You call that a sport?

A sport, to me, is something that requires physical prowess of some kind, and is full of competition between opponents. It’s not something that is judged – sorry, figure skating – but rather something in which the winner is most of the time decided in a clear cut and fair fashion. See Superbowl XL where the Steelers took on the Seahawks for an example of an exception.

However, if you turn on the Entertainment and Sports Programming Network or Fox Sports Northwest, you see the programming schedules are filled with things that I don’t quite feel are sports.

For example, the other day, I tuned in to FSN, and they were having the celebrity poker tournament. So, deciding to pass on that, I go up a channel to ESPN, where they’re showing a replay of the 2005 World Series of Poker. I have to tell you, nothing gets my blood pumping like watching a game of cards. Especially games of cards played four years ago.

Now, don’t get me wrong, I love playing poker – almost as much as my opponents usually love playing against me–but there’s just something wrong about this. As someone who played basketball for ten years, baseball for seven years, soccer for one year, and football for one day (don’t ask), I can’t help but feel a little resentment towards the fact that they are implying these people are athletes.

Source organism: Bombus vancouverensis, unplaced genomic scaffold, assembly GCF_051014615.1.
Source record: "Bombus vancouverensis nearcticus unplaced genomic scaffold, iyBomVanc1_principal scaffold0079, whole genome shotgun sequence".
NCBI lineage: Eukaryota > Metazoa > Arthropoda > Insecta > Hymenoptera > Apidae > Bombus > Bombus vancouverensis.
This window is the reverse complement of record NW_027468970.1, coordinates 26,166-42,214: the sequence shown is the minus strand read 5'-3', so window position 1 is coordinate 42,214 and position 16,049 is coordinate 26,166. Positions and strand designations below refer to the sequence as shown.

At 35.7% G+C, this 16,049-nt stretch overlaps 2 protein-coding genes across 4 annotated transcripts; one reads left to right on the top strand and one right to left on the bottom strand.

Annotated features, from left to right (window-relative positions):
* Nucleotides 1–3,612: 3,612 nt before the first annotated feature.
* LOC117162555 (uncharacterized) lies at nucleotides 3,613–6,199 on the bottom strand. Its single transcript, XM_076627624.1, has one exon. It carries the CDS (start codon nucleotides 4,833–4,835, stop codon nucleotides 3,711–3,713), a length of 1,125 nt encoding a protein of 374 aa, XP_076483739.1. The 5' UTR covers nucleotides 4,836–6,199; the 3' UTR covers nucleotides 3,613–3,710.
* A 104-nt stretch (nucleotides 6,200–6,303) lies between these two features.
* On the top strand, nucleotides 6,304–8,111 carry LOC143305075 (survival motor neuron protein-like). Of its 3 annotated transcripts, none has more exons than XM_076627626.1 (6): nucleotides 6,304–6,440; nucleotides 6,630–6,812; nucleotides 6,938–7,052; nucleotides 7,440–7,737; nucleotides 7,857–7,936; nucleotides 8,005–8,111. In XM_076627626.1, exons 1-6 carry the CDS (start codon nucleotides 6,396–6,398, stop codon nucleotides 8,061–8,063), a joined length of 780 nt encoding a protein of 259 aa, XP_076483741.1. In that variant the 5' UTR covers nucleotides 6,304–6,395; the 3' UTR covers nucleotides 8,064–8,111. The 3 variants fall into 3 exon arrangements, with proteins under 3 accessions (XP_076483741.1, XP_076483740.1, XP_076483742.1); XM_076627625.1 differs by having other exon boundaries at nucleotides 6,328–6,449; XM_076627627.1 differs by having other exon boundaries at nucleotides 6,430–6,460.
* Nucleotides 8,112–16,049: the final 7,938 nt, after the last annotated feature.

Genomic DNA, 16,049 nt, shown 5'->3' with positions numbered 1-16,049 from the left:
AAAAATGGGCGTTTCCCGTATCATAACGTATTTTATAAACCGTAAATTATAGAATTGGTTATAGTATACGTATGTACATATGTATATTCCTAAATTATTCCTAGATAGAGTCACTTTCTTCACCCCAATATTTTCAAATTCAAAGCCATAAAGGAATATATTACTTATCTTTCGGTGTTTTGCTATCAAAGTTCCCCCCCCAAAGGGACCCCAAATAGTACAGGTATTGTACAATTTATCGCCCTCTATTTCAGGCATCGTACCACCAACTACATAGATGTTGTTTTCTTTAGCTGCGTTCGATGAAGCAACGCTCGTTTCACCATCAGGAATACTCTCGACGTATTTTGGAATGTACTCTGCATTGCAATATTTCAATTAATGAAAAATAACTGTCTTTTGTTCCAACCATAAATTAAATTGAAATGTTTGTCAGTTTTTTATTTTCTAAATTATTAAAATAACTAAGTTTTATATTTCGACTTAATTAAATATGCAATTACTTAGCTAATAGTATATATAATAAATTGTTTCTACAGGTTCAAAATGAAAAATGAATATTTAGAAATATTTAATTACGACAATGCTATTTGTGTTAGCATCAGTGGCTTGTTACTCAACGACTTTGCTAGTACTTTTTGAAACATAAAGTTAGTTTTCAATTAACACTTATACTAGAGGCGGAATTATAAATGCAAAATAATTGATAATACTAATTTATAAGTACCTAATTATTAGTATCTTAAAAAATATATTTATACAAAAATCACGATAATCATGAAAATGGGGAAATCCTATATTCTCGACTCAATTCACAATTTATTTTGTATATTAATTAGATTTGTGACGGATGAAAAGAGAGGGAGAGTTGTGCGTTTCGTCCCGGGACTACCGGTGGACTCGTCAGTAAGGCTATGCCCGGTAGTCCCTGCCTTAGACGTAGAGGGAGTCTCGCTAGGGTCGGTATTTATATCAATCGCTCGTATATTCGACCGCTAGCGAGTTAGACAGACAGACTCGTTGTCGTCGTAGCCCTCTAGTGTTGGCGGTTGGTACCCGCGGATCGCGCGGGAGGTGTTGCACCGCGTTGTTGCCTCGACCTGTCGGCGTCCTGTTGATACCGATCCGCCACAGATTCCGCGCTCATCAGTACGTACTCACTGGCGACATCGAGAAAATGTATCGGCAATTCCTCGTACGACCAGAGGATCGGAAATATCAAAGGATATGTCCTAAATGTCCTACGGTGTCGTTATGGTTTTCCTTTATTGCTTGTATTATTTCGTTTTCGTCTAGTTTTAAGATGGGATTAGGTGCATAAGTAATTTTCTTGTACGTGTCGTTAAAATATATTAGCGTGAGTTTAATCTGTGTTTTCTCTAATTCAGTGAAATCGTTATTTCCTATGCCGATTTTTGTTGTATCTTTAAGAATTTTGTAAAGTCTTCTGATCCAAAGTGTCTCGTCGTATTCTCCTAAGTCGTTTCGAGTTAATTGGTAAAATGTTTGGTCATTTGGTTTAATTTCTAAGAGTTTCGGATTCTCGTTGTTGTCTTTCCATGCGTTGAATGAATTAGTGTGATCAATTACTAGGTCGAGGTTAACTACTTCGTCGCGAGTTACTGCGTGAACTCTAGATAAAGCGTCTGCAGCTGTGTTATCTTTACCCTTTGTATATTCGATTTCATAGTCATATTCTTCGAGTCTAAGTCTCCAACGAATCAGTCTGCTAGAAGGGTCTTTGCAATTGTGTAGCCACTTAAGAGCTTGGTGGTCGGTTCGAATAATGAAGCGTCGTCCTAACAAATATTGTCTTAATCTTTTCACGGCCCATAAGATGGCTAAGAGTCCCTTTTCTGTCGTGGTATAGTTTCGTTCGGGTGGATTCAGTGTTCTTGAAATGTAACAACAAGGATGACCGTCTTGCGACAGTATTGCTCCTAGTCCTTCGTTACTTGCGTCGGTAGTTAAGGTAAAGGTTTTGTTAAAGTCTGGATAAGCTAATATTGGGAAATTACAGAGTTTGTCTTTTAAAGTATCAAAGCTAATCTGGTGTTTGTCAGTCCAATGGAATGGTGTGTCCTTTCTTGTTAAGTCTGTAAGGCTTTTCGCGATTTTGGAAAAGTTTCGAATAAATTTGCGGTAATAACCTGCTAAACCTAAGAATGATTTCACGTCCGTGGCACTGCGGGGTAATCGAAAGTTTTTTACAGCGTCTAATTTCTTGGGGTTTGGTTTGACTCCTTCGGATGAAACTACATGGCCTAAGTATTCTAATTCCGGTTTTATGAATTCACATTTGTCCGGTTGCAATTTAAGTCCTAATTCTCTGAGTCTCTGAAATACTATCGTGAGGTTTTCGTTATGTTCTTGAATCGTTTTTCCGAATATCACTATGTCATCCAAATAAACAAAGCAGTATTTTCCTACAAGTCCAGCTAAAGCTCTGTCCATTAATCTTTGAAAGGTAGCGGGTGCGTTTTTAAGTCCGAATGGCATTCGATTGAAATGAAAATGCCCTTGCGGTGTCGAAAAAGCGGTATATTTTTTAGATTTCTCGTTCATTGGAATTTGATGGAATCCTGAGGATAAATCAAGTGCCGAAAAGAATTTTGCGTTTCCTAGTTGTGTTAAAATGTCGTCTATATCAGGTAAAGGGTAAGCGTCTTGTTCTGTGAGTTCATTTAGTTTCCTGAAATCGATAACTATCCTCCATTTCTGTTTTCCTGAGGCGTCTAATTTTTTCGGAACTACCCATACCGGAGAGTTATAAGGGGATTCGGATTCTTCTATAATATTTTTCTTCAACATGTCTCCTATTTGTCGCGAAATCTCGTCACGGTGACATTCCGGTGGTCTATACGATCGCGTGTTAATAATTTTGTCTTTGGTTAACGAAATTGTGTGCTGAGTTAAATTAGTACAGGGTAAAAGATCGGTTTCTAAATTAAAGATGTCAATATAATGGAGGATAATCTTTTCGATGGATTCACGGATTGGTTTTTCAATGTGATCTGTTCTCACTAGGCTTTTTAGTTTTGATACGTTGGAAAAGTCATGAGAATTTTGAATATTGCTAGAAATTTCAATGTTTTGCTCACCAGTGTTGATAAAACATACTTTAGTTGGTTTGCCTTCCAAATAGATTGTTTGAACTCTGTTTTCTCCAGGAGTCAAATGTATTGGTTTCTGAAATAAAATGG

Then there’s NASCAR. There’s direct competition with a clear cut winner. However, as far as physical prowess goes, there’s something left to be desired from a “game” in which you sit in a car for hours, making nothing but left turns. I’m not saying that someone like me could do it, or that it’s easy, but neither is giving a prostate exam and I don’t see doctors running around calling themselves athletes. I also don’t see it on Sports Center’s top 10 plays of the day, and I hope it stays that way.

The trickiest game to consider is golf. I was wandering whether or not I should put it in here, then I thought about John Daly. He’s a professional golfer since 1987, whose achievements include winning the PGA Championship in 1991; and I thought, if there’s any man that personifies my point, it’s him. If smoking a cigarette and having a glass of scotch was allowable during play, he’d do it.

This isn’t to say golf doesn’t require tremendous skill, as I’m sure BC’s golf team could beat me if I started five feet from each hole and they went the entire way.

Of course, there are other games that don’t get a mention here, like bowling and archery for example. I just think that we need to step back and come up with a new term for these things. How about founding the Entertainment and Competitive Hobbies Programming Network?

I just feel that by referring to all of these activities as sports, we cheapen and devalue what it means to have the ability to become a true professional athlete.

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